If you have symptoms of monkeypox (hMPXV), contact your healthcare provider to be evaluated for possible testing. Be sure to wear a mask and cover any lesions as much as possible.
Although commercial testing is available, specimens must be collected by a healthcare provider and sent to the lab. LabCorp, Quest and other labs that are doing testing will not take self-referred walk-ins for monkeypox (hMPXV) testing.
Testing involves collecting swabs of the rash, which will be sent out to a lab. Individuals should isolate at home while test results are pending.
There are no treatments specifically for monkeypox (hMPXV). But, since monkeypox (hMPXV) and smallpox are from the same virus family, certain drugs and vaccines created for smallpox may be used to treat and prevent monkeypox (hMPXV) infections. An investigational antiviral drug called tecovirimat (TPOXX), can be used in people with severe symptoms and in those who are more likely to get severely sick, like people with weakened immune systems.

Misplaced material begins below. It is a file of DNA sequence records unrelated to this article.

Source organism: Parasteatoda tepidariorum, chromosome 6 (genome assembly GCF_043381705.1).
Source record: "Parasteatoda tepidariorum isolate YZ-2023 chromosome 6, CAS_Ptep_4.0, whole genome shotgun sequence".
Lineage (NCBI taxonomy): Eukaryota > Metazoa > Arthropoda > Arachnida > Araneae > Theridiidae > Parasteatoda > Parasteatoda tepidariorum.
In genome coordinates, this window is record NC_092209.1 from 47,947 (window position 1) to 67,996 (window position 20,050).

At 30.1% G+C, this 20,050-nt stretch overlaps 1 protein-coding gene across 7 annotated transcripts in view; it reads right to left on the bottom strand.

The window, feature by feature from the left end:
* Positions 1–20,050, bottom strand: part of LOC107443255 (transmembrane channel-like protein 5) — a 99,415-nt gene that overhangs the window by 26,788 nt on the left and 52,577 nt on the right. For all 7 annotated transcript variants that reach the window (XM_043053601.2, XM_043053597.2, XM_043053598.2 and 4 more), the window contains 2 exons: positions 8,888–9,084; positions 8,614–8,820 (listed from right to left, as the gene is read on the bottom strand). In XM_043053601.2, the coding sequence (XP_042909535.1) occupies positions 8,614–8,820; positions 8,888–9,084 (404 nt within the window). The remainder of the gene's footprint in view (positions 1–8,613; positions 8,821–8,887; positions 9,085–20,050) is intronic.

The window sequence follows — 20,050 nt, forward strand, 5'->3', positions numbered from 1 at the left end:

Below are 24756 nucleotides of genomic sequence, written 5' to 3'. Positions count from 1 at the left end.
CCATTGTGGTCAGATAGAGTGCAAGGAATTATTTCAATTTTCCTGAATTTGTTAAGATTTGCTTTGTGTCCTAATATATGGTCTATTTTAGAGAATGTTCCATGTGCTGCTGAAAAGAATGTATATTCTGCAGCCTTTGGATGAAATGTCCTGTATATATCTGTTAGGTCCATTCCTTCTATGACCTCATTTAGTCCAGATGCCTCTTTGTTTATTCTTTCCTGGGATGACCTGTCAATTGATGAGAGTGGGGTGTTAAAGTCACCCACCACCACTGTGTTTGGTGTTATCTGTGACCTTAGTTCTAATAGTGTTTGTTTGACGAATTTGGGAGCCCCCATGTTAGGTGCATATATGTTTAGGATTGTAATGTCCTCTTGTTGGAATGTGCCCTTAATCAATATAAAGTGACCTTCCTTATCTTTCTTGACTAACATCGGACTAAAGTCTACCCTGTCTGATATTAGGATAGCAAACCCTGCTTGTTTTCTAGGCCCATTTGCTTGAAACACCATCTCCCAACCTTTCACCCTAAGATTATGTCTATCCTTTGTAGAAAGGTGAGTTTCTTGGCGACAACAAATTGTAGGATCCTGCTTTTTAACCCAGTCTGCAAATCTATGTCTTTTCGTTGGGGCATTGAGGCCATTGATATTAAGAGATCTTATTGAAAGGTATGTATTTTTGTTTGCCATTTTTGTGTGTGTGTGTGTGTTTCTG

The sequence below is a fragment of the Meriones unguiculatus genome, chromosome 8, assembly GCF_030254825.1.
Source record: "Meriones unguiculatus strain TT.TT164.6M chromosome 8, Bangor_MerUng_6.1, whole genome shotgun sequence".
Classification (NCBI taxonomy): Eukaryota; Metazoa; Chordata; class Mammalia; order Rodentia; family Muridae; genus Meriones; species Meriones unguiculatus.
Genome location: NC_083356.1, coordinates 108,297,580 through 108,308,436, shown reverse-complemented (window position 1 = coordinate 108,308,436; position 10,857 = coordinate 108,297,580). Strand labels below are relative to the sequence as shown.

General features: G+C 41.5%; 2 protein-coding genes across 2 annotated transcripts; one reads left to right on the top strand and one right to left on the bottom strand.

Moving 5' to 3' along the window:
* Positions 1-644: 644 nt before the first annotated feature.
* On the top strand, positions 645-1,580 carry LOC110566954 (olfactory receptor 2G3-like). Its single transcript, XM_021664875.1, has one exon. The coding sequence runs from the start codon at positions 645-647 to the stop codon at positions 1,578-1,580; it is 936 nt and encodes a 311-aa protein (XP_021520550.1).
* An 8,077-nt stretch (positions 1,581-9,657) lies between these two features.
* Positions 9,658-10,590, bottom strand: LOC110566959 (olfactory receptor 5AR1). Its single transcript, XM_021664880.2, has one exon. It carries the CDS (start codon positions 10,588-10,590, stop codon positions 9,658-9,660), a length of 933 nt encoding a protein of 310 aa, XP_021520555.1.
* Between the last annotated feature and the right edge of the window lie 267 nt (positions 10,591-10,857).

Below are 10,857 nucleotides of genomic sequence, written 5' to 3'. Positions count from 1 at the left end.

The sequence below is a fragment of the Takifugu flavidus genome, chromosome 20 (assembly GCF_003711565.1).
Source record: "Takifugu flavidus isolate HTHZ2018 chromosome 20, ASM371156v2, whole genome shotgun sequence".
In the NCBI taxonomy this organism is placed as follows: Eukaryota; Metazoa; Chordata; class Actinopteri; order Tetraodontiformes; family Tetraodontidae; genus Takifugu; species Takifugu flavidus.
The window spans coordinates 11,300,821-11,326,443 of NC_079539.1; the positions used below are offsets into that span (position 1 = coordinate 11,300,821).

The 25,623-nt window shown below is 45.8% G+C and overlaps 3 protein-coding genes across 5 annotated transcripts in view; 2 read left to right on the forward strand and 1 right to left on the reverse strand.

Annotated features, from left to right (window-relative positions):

For New Jersey residents with known exposure to a person with monkeypox (hMPXV), the two-dose regimen for preventing monkeypox (hMPXV) continues to be available through your local health department.
Residents who don’t have a known exposure, but have been in situations where there was a high risk of exposure are eligible to receive the vaccine through what is known as Expanded Post-Exposure Prophylaxis (PEP++) at one of the state’s community partner vaccination sites. The New Jersey Department of Health receives monkeypox (hMPXV) vaccines from the federal government and they are provided at no cost to eligible individuals.